Lawsuit: Progressive rep says insurers determine rates together in Pa.By on
Associations | Business Practices | Insurance | Legal | Repair Operations
A Progressive representative has said body shops have no impact on pricing and insurers collectively determine rates in Pennsylvania, new versions of two lawsuits by state collision repairers allege.
“Very tellingly, in Pennsylvania, a Progressive representative explained that body shops do not ‘affect pricing,’ the insurance companies get together to determine rates and new rates would probably be determined by a ‘big meeting’ scheduled for April, 2015,” body shops and a trade group wrote in AASP-Pennsylvania et al v. State Farm et al, filed Sept. 19.
Progressive and other insurers called the statement “flimsy” and not enough to fairly sue nearly 70 insurers in a motion to dismiss on Oct. 9.
“Conspicuously absent from this allegation are any of the basic facts one would need to know to even start an investigation of such an allegation, let alone render it plausible to infer a massive industry-wide conspiracy spanning multiple years, such as: who attended this ‘meeting’ (including whether any of the Defendants attended, as the allegation only describes ‘the insurance companies’); whether the ‘meeting’ allegedly ‘scheduled for April, 2015’ actually occurred,” they wrote.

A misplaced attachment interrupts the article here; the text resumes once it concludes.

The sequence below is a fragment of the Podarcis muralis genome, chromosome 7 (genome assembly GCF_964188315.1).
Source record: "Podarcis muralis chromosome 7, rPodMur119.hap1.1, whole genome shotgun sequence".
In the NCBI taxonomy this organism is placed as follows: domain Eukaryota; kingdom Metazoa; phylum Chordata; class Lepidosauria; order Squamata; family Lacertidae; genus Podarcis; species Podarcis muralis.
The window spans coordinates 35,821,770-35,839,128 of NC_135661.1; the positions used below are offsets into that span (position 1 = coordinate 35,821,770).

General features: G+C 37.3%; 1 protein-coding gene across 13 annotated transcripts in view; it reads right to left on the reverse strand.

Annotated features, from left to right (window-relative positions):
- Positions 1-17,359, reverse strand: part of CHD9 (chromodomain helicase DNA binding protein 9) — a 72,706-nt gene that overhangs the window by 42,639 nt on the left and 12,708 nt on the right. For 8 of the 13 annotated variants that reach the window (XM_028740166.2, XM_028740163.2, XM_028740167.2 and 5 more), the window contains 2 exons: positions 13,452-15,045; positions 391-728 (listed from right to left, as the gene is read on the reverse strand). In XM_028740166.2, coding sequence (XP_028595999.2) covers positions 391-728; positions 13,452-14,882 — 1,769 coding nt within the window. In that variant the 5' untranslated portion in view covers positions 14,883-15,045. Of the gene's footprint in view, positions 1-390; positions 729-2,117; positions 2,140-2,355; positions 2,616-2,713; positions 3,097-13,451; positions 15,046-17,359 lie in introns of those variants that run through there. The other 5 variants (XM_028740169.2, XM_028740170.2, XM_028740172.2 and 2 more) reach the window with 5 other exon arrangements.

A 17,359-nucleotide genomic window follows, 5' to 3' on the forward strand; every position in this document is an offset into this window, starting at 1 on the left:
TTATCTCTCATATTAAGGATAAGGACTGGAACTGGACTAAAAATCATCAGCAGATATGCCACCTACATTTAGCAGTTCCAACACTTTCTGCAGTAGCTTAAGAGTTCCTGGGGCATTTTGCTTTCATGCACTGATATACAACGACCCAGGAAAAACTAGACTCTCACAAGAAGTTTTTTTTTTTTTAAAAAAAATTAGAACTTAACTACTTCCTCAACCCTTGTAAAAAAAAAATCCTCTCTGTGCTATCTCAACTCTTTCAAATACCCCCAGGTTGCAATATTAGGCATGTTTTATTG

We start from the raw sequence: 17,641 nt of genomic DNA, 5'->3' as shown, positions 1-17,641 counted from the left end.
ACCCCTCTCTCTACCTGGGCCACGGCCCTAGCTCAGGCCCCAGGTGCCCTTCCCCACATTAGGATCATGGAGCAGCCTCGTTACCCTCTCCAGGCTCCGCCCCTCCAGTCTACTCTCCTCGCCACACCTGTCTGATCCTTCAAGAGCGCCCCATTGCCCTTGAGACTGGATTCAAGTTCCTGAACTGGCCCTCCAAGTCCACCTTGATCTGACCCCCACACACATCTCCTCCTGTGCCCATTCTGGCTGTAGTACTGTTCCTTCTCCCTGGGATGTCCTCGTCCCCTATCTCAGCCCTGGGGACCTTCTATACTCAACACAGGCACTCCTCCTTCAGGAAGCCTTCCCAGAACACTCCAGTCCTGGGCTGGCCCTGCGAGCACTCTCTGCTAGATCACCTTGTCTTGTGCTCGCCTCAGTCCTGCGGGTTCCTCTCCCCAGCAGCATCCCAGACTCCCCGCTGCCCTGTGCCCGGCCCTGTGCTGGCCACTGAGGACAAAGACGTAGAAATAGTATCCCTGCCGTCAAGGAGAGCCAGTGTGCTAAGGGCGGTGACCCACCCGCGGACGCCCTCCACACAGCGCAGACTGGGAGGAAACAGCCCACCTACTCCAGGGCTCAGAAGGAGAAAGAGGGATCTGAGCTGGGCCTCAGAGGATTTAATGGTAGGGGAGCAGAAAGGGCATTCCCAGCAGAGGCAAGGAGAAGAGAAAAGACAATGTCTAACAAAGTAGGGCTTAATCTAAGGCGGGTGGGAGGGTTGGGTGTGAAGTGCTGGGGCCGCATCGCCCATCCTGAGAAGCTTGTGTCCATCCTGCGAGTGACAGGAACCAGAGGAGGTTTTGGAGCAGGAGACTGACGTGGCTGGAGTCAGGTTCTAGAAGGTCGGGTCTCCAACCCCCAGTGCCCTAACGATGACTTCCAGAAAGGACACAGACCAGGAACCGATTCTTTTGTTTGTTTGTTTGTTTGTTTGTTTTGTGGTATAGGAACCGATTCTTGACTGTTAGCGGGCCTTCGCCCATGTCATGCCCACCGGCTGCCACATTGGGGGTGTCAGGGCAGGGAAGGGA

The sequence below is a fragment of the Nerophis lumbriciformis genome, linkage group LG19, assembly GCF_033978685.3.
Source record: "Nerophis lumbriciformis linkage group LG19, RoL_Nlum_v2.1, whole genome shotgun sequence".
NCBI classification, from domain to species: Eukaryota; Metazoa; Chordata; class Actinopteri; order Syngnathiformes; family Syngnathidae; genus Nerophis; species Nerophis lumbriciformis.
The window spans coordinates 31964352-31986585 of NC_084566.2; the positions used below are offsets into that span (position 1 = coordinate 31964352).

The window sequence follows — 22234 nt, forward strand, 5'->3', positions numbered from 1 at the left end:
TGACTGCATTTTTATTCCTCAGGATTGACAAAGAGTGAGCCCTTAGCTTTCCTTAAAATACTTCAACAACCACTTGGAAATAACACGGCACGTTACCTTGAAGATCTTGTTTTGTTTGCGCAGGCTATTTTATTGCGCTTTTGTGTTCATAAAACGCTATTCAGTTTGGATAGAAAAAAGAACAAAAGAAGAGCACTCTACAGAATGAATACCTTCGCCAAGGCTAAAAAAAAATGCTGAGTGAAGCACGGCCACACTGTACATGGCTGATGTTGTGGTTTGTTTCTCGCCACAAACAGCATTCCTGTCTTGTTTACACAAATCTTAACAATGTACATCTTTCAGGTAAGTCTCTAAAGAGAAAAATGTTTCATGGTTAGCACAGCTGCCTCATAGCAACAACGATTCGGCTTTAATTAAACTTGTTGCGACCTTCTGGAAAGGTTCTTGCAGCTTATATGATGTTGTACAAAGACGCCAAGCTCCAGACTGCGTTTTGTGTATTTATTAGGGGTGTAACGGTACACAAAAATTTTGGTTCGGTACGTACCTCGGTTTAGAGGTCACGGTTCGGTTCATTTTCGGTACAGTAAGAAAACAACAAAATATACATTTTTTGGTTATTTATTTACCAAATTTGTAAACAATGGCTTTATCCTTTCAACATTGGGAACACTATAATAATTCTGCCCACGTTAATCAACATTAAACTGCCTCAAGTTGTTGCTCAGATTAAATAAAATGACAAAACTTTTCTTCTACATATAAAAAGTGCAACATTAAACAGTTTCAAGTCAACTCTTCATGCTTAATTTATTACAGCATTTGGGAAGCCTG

The Pennsylvania case might be a tough sell to the Middle District of Florida judge hearing it and the companion AASP et al v. Erie. Judge Gregory Presnell just days after the new Pennsylvania filings killed the related A&E et al v. 21st Century et al. Collision repairer lawsuits against insurers in about 20 states had been consolidated in his court to avoid needless duplication.
A&E had served as a flagship for the multistate litigation and was also prepared by Eaves Law Firm of Jackson, Miss. The revised version of that case had even more allegations with specifics than the Pennsylvania actions and still failed to satisfy the judge.
AASP v. State Farm also appears to mix and match details from companion lawsuits, referencing Alabama plaintiffs and the Illinois market. It’s difficult to determine if references to unspecified “plaintiffs” truly indicate Pennsylvania entities versus those from other states. That’s probably not going to help Presnell’s mood either.
More RDN lawsuit coverage
- Judge kills Fla. auto body shops’ case against insurers; other lawsuits might be in in jeopardy
- ‘Not over by a long stretch’: Where other body shops’ cases against insurers stand following Fla. dismissal
- ‘It seems they need me to go to one of their shops’: Insurer steering specifics alleged in Ariz. lawsuit
Still, the Pennsylvania case doesn’t paint a very flattering portrait of auto insurers nationally or in the state.
Allegations from that state most specifically involve Professionals Auto Body, which used to be be part of DRPs but had left all of them by 2012. The shop allegedly suffered steering by State Farm and GEICO.